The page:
A fast-moving hailstorm broke windows, punched holes in siding and left cars riddled with dents across Johnson County.
The storm tore through the Trafalgar area and swept northeast through Johnson County on Wednesday evening, Johnson County Sheriff’s Office Chief Deputy Randy Werden said. Hail that ranged from grape-sized to nearly baseball-sized socked Trafalgar, Prince’s Lakes, Needham, Franklin, Whiteland and the Rocklane Road area east of Greenwood, causing major and extensive damage.
Residents braced for a second storm Thursday evening, when central Indiana was under a tornado watch. They boarded up windows and put tarp over holes in their roofs and prayed that the next storm wouldn’t bring even more damage to fix.
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High winds flattened a barn in Needham Township. Trees got ripped apart. Lightning fried a church’s electrical equipment in Trafalgar, and power lines were knocked down on Graham Road near Whiteland and along State Road 135 in southern Johnson County.
Traffic was blocked on State Road 135 near Trafalgar for nearly all night as crews worked to remove a huge, high-voltage electric distribution line. Dozens of residents went a few hours without power, Johnson County REMC chief executive Chet Aubin said.
Coaches had to rush children off the fields outside Indian Creek schools as hail rained down early Wednesday evening, and parents returned to find their cars in the parking lot damaged by hail.
Houses and churches across the county suffered broken windows, dented and perforated siding and torn-up roofs. For example, hailstones pierced windows and punctured gutters at Rocklane Christian Church, east of Greenwood.
On Thursday, homeowners spent hours patching up the damage, talking to their insurance agents and fielding offers from contractors who went door-to-door dropping off fliers.
Hail did extensive damage to cars, which residents said were dented with enough divets to resemble waffles or golf balls. Hundreds of cars got pummeled at the Fletcher Chrysler dealership in Franklin.
Houses in Franklin and Whiteland also got hit with significant hail damage. Franklin resident Shelley Bramlett said that most of the Cumberland Trails neighborhood was slammed in a five-minute barrage of hail.
“What’s really scary is how it blasted so many homes and caused so much damage in such a short period of time,” she said. “It was all over in five minutes.”
She shepherded her family to a bathroom, where they huddled together until the hammering let up. One of her children, who turns 2 in June, was frantic and later suffered an upset stomach.
“It was loud,” she said. “It sounded like hundreds of hammers hitting against the house. I thought all the windows would shatter. It was pretty terrifying.”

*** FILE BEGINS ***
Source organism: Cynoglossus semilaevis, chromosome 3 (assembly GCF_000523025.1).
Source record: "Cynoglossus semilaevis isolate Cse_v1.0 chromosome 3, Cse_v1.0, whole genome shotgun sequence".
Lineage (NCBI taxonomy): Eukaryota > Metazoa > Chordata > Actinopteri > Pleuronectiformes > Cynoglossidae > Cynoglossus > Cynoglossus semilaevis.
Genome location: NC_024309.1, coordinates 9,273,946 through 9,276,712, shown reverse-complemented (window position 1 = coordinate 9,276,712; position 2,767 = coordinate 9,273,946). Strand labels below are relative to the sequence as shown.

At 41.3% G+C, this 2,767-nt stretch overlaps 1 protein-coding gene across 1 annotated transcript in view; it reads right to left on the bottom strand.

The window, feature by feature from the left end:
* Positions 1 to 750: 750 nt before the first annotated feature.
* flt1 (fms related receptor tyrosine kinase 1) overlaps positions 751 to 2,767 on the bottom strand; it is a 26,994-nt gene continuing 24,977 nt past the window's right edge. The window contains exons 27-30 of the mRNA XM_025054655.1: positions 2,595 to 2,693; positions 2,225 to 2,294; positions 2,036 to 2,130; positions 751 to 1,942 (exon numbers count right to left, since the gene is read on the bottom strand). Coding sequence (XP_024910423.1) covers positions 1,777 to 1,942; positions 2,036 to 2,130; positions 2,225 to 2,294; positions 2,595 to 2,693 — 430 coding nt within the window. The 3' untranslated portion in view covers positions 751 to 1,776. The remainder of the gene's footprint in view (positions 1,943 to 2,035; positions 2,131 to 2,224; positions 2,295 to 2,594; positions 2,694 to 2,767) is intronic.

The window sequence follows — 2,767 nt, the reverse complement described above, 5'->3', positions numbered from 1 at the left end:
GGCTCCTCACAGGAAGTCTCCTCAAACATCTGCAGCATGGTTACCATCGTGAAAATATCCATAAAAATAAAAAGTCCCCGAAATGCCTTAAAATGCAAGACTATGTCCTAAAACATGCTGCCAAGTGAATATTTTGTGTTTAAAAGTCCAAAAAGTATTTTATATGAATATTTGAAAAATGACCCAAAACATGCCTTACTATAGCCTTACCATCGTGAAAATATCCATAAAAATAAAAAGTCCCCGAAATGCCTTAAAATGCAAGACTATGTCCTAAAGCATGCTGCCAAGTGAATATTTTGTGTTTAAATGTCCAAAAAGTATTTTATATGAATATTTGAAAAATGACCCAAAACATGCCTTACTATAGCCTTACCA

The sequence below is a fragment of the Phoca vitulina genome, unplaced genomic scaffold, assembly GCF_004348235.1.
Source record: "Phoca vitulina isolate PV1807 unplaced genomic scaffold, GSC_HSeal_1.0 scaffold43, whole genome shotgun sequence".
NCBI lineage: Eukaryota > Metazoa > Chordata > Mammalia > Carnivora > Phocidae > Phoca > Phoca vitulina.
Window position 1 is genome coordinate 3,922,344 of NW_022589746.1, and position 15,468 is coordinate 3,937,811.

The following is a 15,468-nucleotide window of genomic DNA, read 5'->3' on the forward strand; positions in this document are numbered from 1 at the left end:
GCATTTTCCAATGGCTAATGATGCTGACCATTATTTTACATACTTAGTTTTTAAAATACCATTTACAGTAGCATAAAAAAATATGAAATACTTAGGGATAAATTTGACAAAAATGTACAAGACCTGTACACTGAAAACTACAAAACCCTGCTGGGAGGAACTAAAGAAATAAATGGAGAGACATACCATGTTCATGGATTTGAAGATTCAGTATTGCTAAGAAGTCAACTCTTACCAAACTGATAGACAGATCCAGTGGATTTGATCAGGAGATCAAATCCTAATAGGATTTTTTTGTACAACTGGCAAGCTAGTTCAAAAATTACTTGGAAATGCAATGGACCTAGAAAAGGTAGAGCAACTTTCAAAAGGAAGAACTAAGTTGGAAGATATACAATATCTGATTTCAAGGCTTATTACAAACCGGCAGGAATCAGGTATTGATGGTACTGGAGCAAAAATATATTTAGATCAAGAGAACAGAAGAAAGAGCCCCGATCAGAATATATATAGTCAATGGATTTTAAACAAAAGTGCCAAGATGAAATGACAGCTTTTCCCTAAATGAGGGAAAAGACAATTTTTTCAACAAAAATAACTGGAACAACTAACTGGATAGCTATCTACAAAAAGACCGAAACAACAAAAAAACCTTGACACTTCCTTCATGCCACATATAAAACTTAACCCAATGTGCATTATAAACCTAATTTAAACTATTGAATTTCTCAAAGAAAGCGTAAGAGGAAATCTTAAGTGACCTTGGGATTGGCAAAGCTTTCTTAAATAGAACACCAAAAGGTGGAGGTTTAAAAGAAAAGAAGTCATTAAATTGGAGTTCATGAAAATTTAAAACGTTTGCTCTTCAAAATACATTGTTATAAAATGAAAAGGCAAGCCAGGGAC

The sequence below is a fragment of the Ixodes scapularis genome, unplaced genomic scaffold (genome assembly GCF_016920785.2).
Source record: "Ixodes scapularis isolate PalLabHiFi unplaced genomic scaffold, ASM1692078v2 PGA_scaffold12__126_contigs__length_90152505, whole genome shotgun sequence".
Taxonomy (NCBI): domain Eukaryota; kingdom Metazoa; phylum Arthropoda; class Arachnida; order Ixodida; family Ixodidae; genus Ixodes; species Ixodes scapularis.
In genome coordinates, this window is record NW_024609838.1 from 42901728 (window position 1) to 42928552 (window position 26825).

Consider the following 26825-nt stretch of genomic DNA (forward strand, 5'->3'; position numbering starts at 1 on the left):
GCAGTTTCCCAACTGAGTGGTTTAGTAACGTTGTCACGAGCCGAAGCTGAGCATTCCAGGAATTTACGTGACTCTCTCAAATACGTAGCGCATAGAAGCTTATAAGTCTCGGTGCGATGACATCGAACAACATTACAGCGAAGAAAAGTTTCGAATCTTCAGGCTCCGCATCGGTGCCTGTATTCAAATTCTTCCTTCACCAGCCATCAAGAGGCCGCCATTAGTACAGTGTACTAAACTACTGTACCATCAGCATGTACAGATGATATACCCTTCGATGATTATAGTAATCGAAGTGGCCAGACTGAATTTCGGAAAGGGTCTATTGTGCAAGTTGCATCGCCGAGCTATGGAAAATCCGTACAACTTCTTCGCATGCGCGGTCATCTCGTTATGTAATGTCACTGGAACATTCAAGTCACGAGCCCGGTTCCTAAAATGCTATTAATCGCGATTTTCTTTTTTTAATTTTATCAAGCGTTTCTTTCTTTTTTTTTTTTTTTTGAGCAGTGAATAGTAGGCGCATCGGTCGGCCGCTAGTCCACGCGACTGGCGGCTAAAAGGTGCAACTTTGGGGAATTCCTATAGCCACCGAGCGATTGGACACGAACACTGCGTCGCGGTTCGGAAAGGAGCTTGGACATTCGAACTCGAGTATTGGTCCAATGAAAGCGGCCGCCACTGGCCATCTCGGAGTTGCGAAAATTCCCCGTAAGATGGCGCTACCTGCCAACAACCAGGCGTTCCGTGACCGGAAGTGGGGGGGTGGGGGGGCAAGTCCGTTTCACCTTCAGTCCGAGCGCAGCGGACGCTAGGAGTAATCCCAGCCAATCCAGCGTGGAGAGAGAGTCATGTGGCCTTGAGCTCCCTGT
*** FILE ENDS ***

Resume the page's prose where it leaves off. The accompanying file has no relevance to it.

Bramlett said she had never seen a storm so bad or hail so big. She had always thought descriptions of golf ball-sized hail were a bit of a stretch, at least until Wednesday night.
She collected pieces of hail from her yard after the storm and found that they ranged from marble-sized to golf ball-sized to nearly and baseball-sized.
“When we looked out, the hail looked like big bouncy balls, just bouncing around in the lawn,” she said.
The hail left her house looking like it had been peppered with shot, Bramlett said. A tarp has been duct-taped to the roof to cover exposed installation. She feared a second storm Thursday would bring rain and cause extensive water damage to her home.
All four of their vehicles suffered hail damage, including a cracked windshield and a broken outside mirror. She said it’s created a lot of hassle at a busy time when she should be more concerned with her children’s upcoming prom and graduation.
Franklin resident Casey DeArmitt, who lives in Franklin’s Oakleaf Manor neighborhood, also has been spending a lot of time on the phone with her insurance agent.
She was home Wednesday when the storm roared through. She heard hail pummeling her home and feared it would smash through her French doors.
“It was so surreal,” she said. “I’ve never seen hail that big.”
No windows were broken, but she noticed after the storm that a neighbor’s siding was riddled with holes. She later discovered all of the homes in the neighborhood, including hers, suffered similar damage.
“On the south side of the house, there are holes every three or four inches,” she said. “It’s going to have be replaced with all new siding.”
Her roof also suffered heavy damage. She’s just glad that the roof isn’t leaking, and she didn’t have to pick up shards of glass from broken windows. She said she expects that the insurance company will replace the roof and siding.
Most of the siding is gone from houses along Rocklane Road in unincorporated Clark Township just east of Greenwood, property owner Kate Taylor said. She and her husband own three rental homes on that street. Siding, trees and windows are just gone.
“There’s more holes than siding left on those houses,” Taylor said. “All the windows were blown out of one of our houses.”